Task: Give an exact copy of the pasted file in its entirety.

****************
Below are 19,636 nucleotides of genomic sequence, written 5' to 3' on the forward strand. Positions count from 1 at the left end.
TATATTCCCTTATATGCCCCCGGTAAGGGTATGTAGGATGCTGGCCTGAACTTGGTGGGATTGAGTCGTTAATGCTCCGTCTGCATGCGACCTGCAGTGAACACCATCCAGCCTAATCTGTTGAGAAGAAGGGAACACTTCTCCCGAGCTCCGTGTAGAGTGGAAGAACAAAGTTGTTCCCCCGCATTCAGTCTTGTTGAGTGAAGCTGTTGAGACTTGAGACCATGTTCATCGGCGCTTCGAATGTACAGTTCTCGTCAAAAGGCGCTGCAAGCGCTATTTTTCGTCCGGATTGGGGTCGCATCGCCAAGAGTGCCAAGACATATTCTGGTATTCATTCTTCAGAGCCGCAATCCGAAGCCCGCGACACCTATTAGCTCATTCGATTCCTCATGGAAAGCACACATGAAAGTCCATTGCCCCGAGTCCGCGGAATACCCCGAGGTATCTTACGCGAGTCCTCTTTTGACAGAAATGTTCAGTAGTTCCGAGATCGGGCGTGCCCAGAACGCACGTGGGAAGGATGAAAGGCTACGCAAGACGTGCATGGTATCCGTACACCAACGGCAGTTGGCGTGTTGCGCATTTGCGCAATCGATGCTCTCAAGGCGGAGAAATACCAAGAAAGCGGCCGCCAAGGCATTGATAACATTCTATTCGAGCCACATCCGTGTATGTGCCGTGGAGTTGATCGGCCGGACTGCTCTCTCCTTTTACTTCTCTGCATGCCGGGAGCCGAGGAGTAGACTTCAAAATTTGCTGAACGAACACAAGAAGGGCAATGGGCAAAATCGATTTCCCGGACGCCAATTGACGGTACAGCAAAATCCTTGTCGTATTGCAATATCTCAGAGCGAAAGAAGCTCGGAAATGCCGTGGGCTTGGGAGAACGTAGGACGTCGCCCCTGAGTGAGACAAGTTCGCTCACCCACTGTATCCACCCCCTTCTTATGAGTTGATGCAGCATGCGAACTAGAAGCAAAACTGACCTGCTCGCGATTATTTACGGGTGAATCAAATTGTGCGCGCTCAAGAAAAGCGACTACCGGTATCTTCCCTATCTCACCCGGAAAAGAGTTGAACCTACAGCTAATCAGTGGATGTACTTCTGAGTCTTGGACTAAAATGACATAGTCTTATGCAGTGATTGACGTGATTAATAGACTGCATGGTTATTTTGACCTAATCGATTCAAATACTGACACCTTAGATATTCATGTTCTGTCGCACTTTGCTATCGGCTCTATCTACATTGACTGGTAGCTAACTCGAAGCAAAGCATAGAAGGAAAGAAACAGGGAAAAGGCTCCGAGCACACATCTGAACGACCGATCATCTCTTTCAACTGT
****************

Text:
Below are 19,636 nucleotides of genomic sequence, written 5' to 3' on the forward strand. Positions count from 1 at the left end.
TATATTCCCTTATATGCCCCCGGTAAGGGTATGTAGGATGCTGGCCTGAACTTGGTGGGATTGAGTCGTTAATGCTCCGTCTGCATGCGACCTGCAGTGAACACCATCCAGCCTAATCTGTTGAGAAGAAGGGAACACTTCTCCCGAGCTCCGTGTAGAGTGGAAGAACAAAGTTGTTCCCCCGCATTCAGTCTTGTTGAGTGAAGCTGTTGAGACTTGAGACCATGTTCATCGGCGCTTCGAATGTACAGTTCTCGTCAAAAGGCGCTGCAAGCGCTATTTTTCGTCCGGATTGGGGTCGCATCGCCAAGAGTGCCAAGACATATTCTGGTATTCATTCTTCAGAGCCGCAATCCGAAGCCCGCGACACCTATTAGCTCATTCGATTCCTCATGGAAAGCACACATGAAAGTCCATTGCCCCGAGTCCGCGGAATACCCCGAGGTATCTTACGCGAGTCCTCTTTTGACAGAAATGTTCAGTAGTTCCGAGATCGGGCGTGCCCAGAACGCACGTGGGAAGGATGAAAGGCTACGCAAGACGTGCATGGTATCCGTACACCAACGGCAGTTGGCGTGTTGCGCATTTGCGCAATCGATGCTCTCAAGGCGGAGAAATACCAAGAAAGCGGCCGCCAAGGCATTGATAACATTCTATTCGAGCCACATCCGTGTATGTGCCGTGGAGTTGATCGGCCGGACTGCTCTCTCCTTTTACTTCTCTGCATGCCGGGAGCCGAGGAGTAGACTTCAAAATTTGCTGAACGAACACAAGAAGGGCAATGGGCAAAATCGATTTCCCGGACGCCAATTGACGGTACAGCAAAATCCTTGTCGTATTGCAATATCTCAGAGCGAAAGAAGCTCGGAAATGCCGTGGGCTTGGGAGAACGTAGGACGTCGCCCCTGAGTGAGACAAGTTCGCTCACCCACTGTATCCACCCCCTTCTTATGAGTTGATGCAGCATGCGAACTAGAAGCAAAACTGACCTGCTCGCGATTATTTACGGGTGAATCAAATTGTGCGCGCTCAAGAAAAGCGACTACCGGTATCTTCCCTATCTCACCCGGAAAAGAGTTGAACCTACAGCTAATCAGTGGATGTACTTCTGAGTCTTGGACTAAAATGACATAGTCTTATGCAGTGATTGACGTGATTAATAGACTGCATGGTTATTTTGACCTAATCGATTCAAATACTGACACCTTAGATATTCATGTTCTGTCGCACTTTGCTATCGGCTCTATCTACATTGACTGGTAGCTAACTCGAAGCAAAGCATAGAAGGAAAGAAACAGGGAAAAGGCTCCGAGCACACATCTGAACGACCGATCATCTCTTTCAACTGT